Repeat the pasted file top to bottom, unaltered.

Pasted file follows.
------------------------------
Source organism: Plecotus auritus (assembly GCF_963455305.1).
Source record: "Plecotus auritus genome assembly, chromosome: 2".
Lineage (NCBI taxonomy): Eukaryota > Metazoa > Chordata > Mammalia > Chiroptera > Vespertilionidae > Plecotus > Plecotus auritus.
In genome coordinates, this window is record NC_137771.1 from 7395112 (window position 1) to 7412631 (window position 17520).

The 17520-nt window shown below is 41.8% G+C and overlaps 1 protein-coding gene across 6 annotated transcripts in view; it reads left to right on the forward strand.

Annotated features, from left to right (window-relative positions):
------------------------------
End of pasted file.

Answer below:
Source organism: Plecotus auritus (assembly GCF_963455305.1).
Source record: "Plecotus auritus genome assembly, chromosome: 2".
Lineage (NCBI taxonomy): Eukaryota > Metazoa > Chordata > Mammalia > Chiroptera > Vespertilionidae > Plecotus > Plecotus auritus.
In genome coordinates, this window is record NC_137771.1 from 7395112 (window position 1) to 7412631 (window position 17520).

The 17520-nt window shown below is 41.8% G+C and overlaps 1 protein-coding gene across 6 annotated transcripts in view; it reads left to right on the forward strand.

Annotated features, from left to right (window-relative positions):